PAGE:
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Thursday, 1 April 2010

Focal Lengths – for cameras with variable focal lengths


This exercise builds on the earlier exercise  Focal length and angle of view. This is to appreciate on the effect of changing lenses from one focal length to another and how this effects the angle of view.

Notes:

I went to Greenwich Park for this exercise as I knew there was a good vantage point that had an open view but with detail in the distance. It was a cold afternoon with a little wind (but later turned into rain) and there was a lot of cloud in the sky. The light was overcast and quite ‘flat’. I used a tripod for the exercise as recommended in the course text. I used a combination of 2 lenses through the exercise a 18-55mm and a 55-250mm lens. As I was using a tripod so I wasn’t concerned about longer exposures so I left the ISO at the lowest setting of 100.

I had planned to use the camera in an Aperture priority mode, controlling setting the f-stop manually then letting the camera set the shutter speed for exposure, with the intention of setting a small aperture, however in my eagerness to get started I didn’t do this in the first few shots and left it in program mode by mistake; The camera automatically sets the exposure for both aperture and shutter speed but allows manual ‘stop’ changes to the exposure (pretty much an auto mode!). When I realised this I changed to the aperture mode and set the aperture small, but rather than re-shoot the images again, I just checked them and felt that for the purpose of the exercise there was no need, as you will see below.

Secondly I’m a strong believer in recording all aspects of the exercise, even the bits that don’t always go to plan; I find it normally sinks in more that way.


Image1

18mm f/5.60 1/90 sec ISO 100

http://grahambakerphotography.com/ Image taken on the 18-55mm lens at the widest angle (shortest focal length) setting.

Image2

29mm f/6.70 1/60 sec ISO 100

http://grahambakerphotography.com/

Still using the 18-55mm lens another shot, but with increased focal length (less angle of view).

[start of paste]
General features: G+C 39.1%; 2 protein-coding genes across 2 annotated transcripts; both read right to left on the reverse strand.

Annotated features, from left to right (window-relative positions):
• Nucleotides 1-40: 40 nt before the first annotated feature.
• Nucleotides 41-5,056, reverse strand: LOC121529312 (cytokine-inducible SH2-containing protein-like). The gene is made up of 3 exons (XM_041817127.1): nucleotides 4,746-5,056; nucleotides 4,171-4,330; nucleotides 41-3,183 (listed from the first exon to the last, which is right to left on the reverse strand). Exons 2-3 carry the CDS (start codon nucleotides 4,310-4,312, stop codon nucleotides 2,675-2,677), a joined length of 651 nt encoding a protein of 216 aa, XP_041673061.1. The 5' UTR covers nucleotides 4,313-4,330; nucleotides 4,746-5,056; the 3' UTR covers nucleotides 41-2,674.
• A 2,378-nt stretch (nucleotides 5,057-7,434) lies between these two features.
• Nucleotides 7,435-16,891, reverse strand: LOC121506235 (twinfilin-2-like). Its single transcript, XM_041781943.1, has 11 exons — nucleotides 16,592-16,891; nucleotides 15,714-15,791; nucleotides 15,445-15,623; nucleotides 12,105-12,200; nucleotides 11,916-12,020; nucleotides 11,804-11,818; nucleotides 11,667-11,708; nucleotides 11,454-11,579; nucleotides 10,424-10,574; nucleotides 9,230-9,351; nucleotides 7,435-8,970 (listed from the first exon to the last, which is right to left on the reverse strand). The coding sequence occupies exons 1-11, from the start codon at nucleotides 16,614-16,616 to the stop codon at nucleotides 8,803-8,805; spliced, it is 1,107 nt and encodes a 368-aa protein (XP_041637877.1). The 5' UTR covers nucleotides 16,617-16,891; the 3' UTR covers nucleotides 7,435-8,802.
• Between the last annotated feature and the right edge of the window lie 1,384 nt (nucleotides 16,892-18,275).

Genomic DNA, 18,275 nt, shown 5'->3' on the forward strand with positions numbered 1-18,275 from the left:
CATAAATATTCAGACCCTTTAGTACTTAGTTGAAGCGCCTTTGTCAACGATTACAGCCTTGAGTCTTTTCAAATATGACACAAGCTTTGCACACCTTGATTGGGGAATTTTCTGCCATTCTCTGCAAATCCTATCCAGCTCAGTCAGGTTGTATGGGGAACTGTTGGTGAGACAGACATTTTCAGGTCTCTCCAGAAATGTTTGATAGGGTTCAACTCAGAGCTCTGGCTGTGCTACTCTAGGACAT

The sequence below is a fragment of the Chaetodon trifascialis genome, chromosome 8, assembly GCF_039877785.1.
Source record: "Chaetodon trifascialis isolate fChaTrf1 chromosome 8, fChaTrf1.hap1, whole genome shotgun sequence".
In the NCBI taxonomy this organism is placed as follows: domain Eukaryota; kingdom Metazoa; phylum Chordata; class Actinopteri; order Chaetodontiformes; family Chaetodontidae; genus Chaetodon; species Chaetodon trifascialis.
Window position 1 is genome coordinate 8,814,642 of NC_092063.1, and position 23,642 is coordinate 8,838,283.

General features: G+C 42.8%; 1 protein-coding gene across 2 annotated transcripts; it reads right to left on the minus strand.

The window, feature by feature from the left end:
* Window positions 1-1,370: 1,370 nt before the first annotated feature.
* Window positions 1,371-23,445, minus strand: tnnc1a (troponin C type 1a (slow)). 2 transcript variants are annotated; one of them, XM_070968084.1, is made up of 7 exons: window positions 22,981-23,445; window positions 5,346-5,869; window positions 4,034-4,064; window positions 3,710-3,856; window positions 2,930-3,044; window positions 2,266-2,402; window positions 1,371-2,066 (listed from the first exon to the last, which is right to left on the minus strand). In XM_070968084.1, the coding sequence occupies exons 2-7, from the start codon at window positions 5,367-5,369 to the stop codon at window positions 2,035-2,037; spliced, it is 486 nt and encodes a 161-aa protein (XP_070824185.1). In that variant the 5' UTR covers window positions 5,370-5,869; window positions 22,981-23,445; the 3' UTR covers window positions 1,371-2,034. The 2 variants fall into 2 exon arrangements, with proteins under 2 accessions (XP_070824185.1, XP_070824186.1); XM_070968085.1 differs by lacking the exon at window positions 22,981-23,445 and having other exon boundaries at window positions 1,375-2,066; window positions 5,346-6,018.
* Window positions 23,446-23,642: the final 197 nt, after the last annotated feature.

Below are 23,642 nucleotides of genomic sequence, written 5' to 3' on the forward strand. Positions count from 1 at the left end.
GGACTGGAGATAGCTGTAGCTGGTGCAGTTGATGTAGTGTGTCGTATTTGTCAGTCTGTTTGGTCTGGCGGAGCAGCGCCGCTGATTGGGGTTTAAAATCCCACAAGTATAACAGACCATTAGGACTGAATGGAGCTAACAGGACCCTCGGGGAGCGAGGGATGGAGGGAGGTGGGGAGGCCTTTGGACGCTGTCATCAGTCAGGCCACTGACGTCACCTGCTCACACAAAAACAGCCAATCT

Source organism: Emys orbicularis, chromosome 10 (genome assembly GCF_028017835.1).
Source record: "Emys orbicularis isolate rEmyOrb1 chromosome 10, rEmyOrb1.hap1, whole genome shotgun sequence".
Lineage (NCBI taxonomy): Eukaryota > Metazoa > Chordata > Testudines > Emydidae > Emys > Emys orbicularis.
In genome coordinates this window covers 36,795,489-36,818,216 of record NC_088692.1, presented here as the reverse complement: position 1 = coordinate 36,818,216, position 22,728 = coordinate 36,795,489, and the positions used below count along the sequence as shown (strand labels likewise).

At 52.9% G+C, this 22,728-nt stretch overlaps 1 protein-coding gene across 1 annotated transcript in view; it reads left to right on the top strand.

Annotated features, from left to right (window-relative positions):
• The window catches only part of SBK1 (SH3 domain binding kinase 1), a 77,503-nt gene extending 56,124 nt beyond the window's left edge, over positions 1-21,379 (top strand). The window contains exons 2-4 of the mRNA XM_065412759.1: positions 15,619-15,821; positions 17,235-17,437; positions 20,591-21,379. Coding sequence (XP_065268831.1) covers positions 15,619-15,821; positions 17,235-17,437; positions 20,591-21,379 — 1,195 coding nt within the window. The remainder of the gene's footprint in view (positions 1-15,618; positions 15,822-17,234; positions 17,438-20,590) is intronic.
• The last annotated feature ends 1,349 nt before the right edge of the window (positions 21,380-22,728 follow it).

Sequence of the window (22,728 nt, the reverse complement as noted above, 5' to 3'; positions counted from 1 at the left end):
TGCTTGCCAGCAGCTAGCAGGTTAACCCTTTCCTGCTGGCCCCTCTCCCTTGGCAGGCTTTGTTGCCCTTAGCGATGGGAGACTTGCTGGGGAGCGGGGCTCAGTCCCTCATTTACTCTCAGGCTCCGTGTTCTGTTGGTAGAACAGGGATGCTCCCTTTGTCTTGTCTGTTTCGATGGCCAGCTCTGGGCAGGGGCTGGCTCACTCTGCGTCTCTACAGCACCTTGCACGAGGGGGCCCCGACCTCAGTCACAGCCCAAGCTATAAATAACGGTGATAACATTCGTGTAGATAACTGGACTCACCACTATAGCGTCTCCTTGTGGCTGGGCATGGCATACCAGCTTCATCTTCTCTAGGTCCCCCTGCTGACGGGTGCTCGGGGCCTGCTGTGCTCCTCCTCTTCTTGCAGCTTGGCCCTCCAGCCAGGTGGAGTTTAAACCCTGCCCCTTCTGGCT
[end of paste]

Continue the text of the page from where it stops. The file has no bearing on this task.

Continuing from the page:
After this shot I realised that I was shooting in the wrong setting; I had intended to use a smaller aperture to maximise the depth of field, but the first few shots were with larger apertures. Thinking that the depth would be out I was surprised to find that even though taken with larger aperture the depth of view was still deep. I was a little confused at first, however concluded that as I was using the lens’s wider angles and was some distance from the subject, there was more than enough depth being created to be noticeable by using wider apertures. However as a rule the smaller the aperture the more depth would be in focus.

Image3

55mm f/22 1/4 sec ISO 100

http://grahambakerphotography.com/

This image was still with the 18-55mm lens but at it’s maximum focal length (shortest angle of view). Note that even less of the foreground has been included as the angle reduces.

Image4

55mm f/22 0.30 sec ISO 100

http://grahambakerphotography.com/

At this point I changed the lens from the 18-55mm to the 55-250mm lens. I took this shot at the shortest focal length of the larger lens to show that the angle was view was the same as using the 55mm end of the smaller lens. (albeit a slightly different view of the subject)

Image5

250mm

f/22

1/4 sec

ISO 100

http://grahambakerphotography.com/ This was centred back to the main subject on the 55-250mm lens at it’s maximum focal length, the angle of view is has all but removed the foreground and background from view, and the view is greatly magnified in the frame. (not the same as moving closer – see next exercise)

Image6

250mm

f/22

0.30 sec

ISO 100

http://grahambakerphotography.com/ Just a final image of the building at the 250mm focal length.


I found this exercise similar to the Focal length and angle of view exercise from earlier in the course, however it was good to reaffirm what was learnt and experiment further with focal lengths, this time changing lenses to much longer focal length and how this effects the angle of view and size of the subject (magnified) in the frame.


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